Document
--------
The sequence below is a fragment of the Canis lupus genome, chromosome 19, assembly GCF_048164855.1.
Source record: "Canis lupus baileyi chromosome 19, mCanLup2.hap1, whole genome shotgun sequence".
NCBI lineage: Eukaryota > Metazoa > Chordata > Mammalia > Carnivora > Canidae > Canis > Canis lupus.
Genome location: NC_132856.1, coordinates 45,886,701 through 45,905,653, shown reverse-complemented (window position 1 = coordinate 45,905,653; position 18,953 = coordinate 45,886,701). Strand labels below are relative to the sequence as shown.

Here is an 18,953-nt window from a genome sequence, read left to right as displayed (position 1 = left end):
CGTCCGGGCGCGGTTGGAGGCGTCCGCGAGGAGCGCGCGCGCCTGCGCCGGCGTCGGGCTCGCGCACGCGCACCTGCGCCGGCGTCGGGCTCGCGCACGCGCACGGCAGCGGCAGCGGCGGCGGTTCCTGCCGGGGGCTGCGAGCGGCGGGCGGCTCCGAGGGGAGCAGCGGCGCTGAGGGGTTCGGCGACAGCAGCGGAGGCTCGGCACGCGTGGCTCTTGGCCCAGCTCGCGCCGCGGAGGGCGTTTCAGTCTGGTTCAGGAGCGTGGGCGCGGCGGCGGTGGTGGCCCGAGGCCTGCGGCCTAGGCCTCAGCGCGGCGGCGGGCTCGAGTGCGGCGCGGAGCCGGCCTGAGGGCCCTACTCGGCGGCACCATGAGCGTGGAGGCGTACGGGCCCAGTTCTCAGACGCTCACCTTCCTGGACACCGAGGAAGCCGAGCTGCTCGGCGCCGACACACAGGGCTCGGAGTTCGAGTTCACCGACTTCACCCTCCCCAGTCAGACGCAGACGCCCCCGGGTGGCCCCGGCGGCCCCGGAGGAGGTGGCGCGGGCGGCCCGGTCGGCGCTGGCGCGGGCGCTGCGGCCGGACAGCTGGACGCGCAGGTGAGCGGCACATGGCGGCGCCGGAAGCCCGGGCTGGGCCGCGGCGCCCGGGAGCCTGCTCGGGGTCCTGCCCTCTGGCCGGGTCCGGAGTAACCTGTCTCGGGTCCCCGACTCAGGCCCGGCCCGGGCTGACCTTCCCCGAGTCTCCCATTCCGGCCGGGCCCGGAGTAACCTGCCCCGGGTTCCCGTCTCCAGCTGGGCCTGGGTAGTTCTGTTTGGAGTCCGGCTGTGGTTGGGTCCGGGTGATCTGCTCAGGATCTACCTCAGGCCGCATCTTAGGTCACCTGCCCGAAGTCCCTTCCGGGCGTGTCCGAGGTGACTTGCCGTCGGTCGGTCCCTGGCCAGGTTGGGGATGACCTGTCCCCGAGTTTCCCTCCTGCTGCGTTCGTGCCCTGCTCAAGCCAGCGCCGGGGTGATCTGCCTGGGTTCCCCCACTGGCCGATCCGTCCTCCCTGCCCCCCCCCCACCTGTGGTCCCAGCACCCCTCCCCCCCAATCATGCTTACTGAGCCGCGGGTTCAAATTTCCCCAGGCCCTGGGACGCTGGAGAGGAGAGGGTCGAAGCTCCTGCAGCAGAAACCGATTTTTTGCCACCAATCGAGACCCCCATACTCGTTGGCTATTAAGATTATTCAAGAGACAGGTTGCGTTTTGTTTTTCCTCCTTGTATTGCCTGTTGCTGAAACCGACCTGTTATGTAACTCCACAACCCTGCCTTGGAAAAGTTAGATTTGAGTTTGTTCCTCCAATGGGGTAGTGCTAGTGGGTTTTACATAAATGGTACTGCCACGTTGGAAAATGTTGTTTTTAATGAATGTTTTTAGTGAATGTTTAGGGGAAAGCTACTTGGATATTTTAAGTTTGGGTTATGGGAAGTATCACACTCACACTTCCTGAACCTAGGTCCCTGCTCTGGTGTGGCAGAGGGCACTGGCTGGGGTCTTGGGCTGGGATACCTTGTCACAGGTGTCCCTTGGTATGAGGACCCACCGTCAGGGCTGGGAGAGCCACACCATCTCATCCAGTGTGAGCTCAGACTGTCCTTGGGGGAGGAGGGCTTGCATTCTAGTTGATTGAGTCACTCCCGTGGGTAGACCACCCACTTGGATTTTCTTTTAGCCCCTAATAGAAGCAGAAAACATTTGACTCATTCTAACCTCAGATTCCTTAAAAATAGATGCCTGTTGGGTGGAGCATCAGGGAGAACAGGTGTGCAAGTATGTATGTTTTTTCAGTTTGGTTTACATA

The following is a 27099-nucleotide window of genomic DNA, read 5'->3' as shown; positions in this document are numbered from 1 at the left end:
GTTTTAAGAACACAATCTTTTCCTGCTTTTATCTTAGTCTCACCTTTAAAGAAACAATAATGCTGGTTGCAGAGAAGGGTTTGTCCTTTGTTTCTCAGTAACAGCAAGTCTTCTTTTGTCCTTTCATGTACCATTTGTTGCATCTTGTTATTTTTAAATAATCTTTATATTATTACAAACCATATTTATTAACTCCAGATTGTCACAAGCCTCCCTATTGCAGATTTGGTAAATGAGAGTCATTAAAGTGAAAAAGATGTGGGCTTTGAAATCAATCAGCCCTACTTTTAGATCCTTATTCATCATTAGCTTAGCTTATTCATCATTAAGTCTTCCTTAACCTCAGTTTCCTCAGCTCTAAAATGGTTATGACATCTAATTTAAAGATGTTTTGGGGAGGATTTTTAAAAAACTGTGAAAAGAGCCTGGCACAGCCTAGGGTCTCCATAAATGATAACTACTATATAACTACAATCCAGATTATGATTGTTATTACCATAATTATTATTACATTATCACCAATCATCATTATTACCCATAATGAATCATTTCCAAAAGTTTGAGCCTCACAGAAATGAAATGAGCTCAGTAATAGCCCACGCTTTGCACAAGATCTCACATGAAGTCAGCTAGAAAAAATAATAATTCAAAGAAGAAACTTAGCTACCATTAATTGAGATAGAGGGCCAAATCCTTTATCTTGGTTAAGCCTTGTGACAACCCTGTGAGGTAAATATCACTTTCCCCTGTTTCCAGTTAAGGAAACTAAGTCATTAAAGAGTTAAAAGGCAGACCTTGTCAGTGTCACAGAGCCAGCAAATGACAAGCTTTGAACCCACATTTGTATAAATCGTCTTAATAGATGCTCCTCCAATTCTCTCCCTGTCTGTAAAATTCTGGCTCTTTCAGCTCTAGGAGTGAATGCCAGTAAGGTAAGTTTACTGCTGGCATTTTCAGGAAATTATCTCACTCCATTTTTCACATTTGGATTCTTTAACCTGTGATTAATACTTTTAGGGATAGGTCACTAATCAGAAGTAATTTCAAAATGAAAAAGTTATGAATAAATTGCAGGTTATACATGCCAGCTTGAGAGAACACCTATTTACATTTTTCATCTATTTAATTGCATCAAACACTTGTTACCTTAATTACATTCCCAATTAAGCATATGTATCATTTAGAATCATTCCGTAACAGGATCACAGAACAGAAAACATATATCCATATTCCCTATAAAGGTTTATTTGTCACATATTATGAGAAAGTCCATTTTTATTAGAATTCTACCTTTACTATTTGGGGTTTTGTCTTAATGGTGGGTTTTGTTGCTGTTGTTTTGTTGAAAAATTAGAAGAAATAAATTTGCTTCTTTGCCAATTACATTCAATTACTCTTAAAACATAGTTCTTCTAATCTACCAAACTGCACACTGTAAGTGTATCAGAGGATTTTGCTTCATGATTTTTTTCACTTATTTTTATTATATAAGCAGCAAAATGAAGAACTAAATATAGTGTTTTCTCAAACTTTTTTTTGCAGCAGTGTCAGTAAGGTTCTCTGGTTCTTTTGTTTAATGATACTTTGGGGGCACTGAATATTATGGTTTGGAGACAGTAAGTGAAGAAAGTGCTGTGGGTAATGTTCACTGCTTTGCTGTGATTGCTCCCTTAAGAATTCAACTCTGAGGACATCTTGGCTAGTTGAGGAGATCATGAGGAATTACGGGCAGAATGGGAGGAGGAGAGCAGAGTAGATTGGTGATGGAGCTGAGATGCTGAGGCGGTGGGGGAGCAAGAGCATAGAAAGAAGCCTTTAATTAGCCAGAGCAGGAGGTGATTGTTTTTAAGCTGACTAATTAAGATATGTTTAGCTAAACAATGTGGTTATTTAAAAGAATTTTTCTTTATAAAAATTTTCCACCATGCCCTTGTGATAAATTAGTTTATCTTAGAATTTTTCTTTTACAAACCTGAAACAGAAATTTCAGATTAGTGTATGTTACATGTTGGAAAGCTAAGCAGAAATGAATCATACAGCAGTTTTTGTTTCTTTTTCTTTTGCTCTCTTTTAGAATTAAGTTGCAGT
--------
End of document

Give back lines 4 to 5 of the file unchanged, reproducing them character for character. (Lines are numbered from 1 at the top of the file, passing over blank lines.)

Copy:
Genome location: NC_132856.1, coordinates 45,886,701 through 45,905,653, shown reverse-complemented (window position 1 = coordinate 45,905,653; position 18,953 = coordinate 45,886,701). Strand labels below are relative to the sequence as shown.

Here is an 18,953-nt window from a genome sequence, read left to right as displayed (position 1 = left end):